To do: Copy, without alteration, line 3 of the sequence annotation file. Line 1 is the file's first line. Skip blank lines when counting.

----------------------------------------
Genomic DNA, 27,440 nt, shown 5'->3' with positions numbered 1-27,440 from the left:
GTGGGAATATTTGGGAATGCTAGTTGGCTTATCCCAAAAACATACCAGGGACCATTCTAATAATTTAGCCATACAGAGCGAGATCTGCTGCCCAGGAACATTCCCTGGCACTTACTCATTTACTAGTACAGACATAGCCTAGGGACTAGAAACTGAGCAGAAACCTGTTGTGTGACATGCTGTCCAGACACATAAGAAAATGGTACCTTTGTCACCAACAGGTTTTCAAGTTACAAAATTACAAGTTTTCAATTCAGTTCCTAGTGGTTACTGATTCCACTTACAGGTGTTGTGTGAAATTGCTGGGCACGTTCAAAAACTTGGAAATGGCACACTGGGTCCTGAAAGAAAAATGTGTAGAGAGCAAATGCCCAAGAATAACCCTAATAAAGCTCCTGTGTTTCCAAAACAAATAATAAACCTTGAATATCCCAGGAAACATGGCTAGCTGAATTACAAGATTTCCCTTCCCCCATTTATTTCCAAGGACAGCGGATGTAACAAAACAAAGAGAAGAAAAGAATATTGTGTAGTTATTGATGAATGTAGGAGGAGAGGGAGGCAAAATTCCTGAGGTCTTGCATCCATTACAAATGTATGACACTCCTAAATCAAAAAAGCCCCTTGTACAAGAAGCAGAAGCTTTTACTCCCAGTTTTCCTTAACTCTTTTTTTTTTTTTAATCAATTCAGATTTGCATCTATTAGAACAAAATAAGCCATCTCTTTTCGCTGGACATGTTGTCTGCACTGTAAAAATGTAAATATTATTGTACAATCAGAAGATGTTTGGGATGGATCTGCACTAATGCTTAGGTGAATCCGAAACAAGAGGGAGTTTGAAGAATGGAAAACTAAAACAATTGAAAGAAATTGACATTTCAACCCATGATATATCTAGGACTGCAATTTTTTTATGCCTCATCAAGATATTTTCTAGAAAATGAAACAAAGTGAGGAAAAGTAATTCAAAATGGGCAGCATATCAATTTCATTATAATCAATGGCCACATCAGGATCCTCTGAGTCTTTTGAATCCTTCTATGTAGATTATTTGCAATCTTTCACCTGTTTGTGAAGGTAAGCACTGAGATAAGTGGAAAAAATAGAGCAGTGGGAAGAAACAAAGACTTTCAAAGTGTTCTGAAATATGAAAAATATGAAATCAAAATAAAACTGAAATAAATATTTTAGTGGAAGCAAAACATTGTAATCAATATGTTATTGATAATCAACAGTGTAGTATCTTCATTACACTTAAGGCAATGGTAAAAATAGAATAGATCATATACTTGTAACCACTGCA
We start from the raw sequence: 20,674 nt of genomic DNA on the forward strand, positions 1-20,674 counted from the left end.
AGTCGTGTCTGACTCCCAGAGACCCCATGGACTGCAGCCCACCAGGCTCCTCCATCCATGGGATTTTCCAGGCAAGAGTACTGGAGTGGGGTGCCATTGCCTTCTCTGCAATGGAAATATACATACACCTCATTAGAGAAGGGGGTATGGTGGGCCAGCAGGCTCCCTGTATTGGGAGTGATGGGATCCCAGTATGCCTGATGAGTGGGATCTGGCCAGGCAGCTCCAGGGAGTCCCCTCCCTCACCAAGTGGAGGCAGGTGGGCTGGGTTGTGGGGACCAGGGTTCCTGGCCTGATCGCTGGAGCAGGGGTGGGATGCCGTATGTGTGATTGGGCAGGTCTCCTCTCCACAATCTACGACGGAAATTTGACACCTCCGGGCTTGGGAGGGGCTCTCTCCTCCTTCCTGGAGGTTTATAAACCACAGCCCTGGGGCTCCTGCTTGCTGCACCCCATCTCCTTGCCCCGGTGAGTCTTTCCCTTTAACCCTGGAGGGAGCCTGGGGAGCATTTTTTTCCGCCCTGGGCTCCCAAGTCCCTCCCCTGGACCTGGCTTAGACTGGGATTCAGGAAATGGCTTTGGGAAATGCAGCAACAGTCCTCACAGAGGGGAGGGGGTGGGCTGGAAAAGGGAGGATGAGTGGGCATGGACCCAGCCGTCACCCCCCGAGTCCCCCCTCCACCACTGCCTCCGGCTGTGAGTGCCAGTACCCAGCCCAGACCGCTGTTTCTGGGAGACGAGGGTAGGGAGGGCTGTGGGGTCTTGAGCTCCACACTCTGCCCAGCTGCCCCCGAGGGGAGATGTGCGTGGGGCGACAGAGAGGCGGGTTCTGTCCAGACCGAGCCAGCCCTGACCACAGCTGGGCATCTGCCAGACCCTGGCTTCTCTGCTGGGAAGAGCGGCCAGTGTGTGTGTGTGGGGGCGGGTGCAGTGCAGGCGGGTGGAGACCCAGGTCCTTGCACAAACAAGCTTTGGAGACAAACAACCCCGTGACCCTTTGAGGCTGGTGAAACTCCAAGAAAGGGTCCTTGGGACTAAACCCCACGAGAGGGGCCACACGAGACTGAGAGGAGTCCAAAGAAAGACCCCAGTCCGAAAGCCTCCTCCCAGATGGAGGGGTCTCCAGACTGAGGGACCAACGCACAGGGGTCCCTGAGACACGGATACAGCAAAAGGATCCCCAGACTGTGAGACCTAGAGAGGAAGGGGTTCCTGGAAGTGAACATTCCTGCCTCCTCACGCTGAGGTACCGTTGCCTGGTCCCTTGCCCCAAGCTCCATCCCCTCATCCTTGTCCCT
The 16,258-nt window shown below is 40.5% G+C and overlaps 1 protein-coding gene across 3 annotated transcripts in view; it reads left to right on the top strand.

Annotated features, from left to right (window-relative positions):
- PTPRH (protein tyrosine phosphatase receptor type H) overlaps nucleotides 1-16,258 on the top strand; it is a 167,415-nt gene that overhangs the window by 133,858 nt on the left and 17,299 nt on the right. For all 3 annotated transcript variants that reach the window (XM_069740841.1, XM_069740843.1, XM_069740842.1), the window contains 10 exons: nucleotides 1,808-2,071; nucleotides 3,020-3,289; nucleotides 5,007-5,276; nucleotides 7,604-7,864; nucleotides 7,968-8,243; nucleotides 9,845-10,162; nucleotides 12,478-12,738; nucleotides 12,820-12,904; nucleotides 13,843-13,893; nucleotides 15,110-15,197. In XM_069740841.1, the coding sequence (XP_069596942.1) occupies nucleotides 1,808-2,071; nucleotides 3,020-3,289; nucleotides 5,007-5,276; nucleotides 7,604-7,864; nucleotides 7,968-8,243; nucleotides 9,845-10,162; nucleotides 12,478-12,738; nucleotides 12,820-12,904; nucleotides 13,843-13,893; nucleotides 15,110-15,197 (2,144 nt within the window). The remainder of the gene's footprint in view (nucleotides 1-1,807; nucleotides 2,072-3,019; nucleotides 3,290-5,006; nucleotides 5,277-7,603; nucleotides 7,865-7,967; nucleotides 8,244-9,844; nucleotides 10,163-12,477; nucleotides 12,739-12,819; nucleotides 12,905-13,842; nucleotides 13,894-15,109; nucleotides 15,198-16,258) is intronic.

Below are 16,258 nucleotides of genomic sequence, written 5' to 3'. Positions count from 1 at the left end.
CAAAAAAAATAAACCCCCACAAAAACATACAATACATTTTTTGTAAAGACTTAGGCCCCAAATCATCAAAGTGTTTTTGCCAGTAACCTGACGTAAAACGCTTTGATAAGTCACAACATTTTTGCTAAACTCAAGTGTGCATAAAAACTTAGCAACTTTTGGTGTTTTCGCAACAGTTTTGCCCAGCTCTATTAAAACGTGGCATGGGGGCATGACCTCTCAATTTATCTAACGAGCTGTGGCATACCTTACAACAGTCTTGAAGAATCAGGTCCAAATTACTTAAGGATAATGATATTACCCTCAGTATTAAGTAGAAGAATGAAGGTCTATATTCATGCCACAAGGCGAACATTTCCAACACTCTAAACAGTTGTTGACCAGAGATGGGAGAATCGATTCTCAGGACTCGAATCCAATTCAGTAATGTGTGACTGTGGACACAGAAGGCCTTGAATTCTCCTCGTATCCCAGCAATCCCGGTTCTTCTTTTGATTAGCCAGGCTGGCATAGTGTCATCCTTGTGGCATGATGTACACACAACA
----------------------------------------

We start from the raw sequence: 20,674 nt of genomic DNA on the forward strand, positions 1-20,674 counted from the left end.